From data deficient to big data in shark conservation
Hopkins Marine Station of Stanford University
Wednesday, July 13, 2016
Pacific Forum—11:00 a.m.
Sharks are charismatic species that elicit people’s wonder and fear while playing key roles in natural ecosystems. As mobile top predators, they control prey populations and connect distant ecosystems. However, many shark populations are declining at a rapid rate because of their vulnerable life histories, impacts of fishing, and habitat modification. For this reason, they are among the most endangered animals in the ocean. Meanwhile, they are also the most poorly quantified groups of animals on the planet as basic information on abundance and distribution is lacking for most shark species. I will show how disparate and unconventional sources of data can contribute to fill this information gap and contribute to successfully increase our understanding on sharks, inform management, increase human safety, and promote conservation.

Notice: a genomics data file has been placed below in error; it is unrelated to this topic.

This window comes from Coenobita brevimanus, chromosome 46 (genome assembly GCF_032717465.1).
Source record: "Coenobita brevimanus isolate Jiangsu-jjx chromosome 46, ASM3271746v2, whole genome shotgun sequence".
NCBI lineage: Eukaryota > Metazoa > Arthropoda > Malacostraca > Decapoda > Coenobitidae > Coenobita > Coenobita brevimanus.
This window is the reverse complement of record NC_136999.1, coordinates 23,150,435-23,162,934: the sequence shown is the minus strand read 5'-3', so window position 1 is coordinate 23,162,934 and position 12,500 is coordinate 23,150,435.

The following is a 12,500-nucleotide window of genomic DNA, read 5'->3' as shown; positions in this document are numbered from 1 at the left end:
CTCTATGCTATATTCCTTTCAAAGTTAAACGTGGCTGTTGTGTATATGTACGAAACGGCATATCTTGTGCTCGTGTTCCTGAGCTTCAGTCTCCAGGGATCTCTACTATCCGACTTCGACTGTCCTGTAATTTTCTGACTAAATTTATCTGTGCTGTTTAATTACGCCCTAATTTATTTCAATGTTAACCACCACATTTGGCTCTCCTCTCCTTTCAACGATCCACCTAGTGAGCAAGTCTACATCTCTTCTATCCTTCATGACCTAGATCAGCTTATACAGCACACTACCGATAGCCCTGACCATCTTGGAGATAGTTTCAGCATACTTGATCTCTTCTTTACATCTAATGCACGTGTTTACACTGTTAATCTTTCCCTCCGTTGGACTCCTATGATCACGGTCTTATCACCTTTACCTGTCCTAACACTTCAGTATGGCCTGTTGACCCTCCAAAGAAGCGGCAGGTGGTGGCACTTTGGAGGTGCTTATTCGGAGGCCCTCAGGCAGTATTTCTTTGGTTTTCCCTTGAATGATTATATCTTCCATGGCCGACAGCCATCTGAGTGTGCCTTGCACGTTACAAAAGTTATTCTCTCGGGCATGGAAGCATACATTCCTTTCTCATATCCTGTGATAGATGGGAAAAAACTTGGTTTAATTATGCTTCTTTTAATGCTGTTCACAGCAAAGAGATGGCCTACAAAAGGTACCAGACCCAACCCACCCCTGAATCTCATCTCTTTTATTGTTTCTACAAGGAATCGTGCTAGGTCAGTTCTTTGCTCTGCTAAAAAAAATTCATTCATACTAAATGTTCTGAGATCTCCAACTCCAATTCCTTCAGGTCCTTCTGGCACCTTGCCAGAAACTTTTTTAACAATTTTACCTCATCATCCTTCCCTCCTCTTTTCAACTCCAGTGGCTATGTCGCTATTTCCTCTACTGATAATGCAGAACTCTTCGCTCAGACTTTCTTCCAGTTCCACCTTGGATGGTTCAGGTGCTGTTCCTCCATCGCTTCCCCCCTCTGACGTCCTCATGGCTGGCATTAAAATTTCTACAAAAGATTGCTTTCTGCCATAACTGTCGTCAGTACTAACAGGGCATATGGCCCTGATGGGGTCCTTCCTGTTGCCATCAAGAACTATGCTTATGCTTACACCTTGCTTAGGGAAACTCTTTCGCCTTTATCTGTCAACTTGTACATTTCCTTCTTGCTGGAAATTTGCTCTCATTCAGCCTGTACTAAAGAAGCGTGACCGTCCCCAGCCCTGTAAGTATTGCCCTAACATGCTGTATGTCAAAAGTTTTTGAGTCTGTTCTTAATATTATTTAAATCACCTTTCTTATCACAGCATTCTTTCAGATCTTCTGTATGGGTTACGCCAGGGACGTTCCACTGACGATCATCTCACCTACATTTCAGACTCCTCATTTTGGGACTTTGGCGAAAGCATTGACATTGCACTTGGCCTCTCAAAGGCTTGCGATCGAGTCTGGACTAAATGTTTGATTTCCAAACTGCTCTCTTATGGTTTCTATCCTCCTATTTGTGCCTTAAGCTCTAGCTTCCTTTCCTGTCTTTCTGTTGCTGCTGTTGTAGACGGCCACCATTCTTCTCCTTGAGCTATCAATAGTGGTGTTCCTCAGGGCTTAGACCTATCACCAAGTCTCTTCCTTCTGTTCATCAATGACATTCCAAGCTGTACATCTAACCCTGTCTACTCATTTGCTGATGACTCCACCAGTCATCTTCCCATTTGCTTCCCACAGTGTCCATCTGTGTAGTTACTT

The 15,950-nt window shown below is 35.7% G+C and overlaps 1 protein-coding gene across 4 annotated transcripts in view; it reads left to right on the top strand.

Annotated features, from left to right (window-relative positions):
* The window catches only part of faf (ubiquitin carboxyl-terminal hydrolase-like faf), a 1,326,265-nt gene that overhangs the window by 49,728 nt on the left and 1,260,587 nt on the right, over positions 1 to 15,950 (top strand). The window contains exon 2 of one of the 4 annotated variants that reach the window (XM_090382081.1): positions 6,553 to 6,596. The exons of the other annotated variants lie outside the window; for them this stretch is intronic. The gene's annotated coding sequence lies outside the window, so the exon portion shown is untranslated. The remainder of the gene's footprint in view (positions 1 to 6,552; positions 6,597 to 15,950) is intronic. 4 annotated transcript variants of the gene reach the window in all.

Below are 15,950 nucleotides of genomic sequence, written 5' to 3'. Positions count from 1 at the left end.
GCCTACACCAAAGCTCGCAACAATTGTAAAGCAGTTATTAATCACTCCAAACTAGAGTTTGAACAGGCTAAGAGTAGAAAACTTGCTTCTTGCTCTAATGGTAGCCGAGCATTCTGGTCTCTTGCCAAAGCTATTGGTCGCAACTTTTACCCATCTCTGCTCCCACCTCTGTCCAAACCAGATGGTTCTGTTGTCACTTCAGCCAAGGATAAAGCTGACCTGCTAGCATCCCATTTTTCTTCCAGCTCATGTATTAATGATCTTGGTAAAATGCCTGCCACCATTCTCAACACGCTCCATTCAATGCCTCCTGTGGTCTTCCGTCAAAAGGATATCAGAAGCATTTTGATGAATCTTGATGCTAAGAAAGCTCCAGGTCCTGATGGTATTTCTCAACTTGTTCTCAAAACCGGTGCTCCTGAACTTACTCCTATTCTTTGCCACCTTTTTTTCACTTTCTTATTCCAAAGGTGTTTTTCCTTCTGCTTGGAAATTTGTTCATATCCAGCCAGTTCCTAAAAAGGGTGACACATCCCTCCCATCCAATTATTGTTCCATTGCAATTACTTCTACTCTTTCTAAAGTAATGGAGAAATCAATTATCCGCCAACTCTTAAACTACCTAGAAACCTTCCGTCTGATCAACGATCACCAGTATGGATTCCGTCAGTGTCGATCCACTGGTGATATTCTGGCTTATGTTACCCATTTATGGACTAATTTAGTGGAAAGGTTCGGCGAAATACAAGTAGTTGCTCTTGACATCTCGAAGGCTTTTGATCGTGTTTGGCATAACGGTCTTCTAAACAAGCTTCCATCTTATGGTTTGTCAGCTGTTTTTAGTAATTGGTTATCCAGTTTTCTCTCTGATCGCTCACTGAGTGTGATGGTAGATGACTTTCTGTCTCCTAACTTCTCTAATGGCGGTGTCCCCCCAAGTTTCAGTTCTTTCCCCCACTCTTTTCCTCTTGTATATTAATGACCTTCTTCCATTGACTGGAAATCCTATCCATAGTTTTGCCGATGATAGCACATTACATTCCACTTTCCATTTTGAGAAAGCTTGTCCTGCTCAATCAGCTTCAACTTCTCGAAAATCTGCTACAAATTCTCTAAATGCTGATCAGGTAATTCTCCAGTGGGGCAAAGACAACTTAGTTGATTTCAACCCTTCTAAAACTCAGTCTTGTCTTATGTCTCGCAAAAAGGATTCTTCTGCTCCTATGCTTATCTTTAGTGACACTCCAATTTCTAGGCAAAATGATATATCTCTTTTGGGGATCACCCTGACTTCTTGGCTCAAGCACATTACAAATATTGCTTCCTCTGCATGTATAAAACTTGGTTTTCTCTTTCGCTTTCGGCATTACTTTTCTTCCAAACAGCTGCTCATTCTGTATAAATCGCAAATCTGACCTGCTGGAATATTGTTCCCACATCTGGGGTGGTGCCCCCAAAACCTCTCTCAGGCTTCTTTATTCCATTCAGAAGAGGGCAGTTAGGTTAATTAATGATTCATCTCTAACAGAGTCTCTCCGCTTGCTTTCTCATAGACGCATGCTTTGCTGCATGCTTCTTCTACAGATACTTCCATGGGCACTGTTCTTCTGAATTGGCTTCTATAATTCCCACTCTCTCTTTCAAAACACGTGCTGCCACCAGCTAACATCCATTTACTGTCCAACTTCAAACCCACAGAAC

Next: July 20, Amanda Netburn